The national trauma of the COVID-19 pandemic has created challenges and opportunities for community coalitions who rely on methods of engagement, education, interaction, and dialogue. This article describes how the Drug-Free Communities (DFC) coalitions in South Carolina adapted to changing circumstances emerging from COVID-19. Using personal experiences and semi-structured interviews with ten DFCs, the authors describe ways community coalitions have modified their education, prevention, and environmental strategies in light of the current pandemic and uncertain future. The authors present a prospective adaptation framework (e.g., Model for Adaptation Design and Impact-MADI) and an illustrative example for how coalitions can use structured questions to determine the benefits and risks of an adaptation and the impact it may have on desired outcomes.

Key Take Away Points

--During the COVID-19 pandemic, DFC community coalitions are able to adapt their prevention action plan and sustain their presence in the community.

--Community partnerships have been critical to the success of the DFC coalitions as they pivot to adapt their environmental strategies and engage communities in a virtual format.

--The coalitions experienced unintended positive outcomes during the pandemic including increased attendance in virtual meetings, engagement of traditionally hard-to-reach members, and new partnerships for ongoing collaborative planning.

--The Model for Adaptation Design and Impact (MADI) is a prospective framework that community coalitions can use to systematically modify and adapt their community-based strategies in a prospective way.

Author Biography

Dr. Pam Imm is a community psychologist with extensive experience in the areas of prevention program development, program evaluation and applied prevention research. She has been working with the Drug-Free Communities (DFC) and Support program since its inception and is a co-author of the Getting to Outcomes ® accountability model. The GTO planning, implementation, and evaluation model was first implemented with DFCs in 1999 with support from the Substance Abuse and Mental Health Services Administration (SAMHSA). She was also an invited member of the small workgroup that finalized the Strategic Prevention Framework (SPF) in the early 2000s. Dr. Imm is currently a coalition coordinator with the Lexington One Community Coalition (LOCC) that was successfully sustained after completion of its funding cycles. Her recent scholarship includes chapters in Adolescent Substance Abuse and the Prevention of Substance Use both published by Springer. In 2015, the Society for Community Research & Action recognized Dr. Imm with the Distinguished Contributions to Community Psychology Practice award. She is currently affiliated with LRADAC, the alcohol and drug abuse authority of Richland and Lexington Counties as well as the Wandersman Center as a senior research associate. Dr. Ann Price is President of Community Evaluation Solutions, Inc. an evaluation firm she founded in 2004. Ann and her team conduct evaluations in many areas including community collaboratives, youth substance abuse prevention, youth development, foster care advocacy, education, and public health. Much of her work is with community coalitions and collaboratives with a focus on systems change. Ann is an active member of the American Evaluation Association (AEA), the Atlanta Affiliate of AEA, and serves as co-chair of the Nonprofit and Foundation Topical Interest Group. She conducts workshops and trainings throughout the country including the AEA/CDC Summer Institute. Her work is published in several peer-reviewed journals on topics related to coalitions as a mechanism for social change, success stories and public health prevention and evaluation. Alexis Kirk is the Director of Implementation Science at the Centerstone's Research Institute in Nashville, Tennessee. Dr. Kirk received her PhD in Health Policy and Management from the Gillings School of Global Public Health at the University of North Carolina at Chapel Hill, where her coursework and research focused on implementation science and organizational studies. Dr. Kirk’s research and coursework has focused on exploring all levels of implementation, including individual behavior change, behavior change in groups and teams, and organizational-level change. Dr. Kirk’s dissertation research focused on the adaptation of interventions to tailor them to new settings, health populations, and local contexts. In her current work, Dr. Kirk provides implementation support to organizations and communities to build capacity for creating meaningful change. She brings close to 10 years of experience in the federal healthcare sector, working with the Centers for Medicare & Medicaid Services (CMS) to design and implement federal quality reporting programs for post-acute care settings, mainly hospice.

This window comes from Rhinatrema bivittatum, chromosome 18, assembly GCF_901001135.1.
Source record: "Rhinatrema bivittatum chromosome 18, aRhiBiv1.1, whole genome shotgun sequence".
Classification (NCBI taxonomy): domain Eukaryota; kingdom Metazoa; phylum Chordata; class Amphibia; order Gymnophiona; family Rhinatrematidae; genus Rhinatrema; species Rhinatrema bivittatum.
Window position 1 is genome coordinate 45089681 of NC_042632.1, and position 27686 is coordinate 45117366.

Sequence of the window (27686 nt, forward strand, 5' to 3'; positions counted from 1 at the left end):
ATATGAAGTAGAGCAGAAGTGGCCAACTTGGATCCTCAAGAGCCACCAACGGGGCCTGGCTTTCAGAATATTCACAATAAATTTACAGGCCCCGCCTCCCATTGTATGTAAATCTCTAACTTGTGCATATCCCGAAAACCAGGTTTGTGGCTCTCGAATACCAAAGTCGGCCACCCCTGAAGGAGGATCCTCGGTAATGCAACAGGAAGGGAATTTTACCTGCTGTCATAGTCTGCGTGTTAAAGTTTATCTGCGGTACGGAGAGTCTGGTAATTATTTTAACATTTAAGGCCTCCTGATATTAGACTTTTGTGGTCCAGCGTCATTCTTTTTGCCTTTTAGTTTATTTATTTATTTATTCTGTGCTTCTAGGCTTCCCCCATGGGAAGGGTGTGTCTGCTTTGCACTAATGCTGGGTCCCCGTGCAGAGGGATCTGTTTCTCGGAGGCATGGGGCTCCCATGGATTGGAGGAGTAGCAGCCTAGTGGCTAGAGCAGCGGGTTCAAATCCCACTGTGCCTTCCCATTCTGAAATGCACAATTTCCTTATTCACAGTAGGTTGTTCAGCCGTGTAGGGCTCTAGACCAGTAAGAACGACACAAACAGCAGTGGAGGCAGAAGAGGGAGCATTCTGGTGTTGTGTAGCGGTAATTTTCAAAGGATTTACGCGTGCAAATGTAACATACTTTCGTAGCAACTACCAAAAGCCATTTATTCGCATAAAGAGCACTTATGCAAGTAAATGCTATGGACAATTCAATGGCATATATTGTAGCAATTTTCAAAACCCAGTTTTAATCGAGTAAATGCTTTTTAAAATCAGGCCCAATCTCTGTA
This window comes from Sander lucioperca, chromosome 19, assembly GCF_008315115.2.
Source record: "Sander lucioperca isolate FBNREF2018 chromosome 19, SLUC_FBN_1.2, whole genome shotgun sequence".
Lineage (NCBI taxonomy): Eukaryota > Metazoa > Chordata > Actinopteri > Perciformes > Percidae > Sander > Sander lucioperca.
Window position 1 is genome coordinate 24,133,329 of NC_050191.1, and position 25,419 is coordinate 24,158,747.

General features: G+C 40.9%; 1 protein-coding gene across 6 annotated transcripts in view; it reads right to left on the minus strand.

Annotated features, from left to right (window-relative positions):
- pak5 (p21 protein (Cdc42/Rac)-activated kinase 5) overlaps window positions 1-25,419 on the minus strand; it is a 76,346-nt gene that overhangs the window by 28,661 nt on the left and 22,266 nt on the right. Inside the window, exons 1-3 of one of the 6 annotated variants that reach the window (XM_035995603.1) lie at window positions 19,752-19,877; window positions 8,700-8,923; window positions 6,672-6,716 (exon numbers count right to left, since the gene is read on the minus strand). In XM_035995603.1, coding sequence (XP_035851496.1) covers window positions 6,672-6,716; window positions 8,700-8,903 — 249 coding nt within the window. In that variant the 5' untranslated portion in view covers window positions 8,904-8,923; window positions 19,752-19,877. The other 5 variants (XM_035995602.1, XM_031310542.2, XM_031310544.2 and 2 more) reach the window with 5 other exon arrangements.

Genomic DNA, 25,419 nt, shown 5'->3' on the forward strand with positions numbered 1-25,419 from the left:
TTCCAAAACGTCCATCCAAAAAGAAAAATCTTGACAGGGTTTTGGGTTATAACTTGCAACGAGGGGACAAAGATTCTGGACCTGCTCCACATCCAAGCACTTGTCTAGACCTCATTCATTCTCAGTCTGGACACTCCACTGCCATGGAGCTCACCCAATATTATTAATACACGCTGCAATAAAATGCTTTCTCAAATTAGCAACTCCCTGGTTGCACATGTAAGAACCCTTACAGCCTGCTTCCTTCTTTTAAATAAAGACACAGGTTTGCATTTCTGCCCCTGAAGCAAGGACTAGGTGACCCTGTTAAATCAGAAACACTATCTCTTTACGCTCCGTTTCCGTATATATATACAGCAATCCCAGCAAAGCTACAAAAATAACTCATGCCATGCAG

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We appreciate information provided by the South Carolina Department of Alcohol and Drug Abuse Services, MADD South Carolina as well as the following agencies that proudly support community coalitions: Axis I of Barnwell County, Community Foundation of the Lowcountry, Chester County Commission on Alcohol and Drug Abuse, Cornerstone, The Forrester Center for Behavioral Health, Greenville County Commission on Alcohol and Drug Abuse, Keystone Substance Abuse Services of York County, LRADAC, Shoreline Behavioral Health Services, The Alpha Center, The Kennedy Center, and Westview Behavioral Health Services of Newberry County.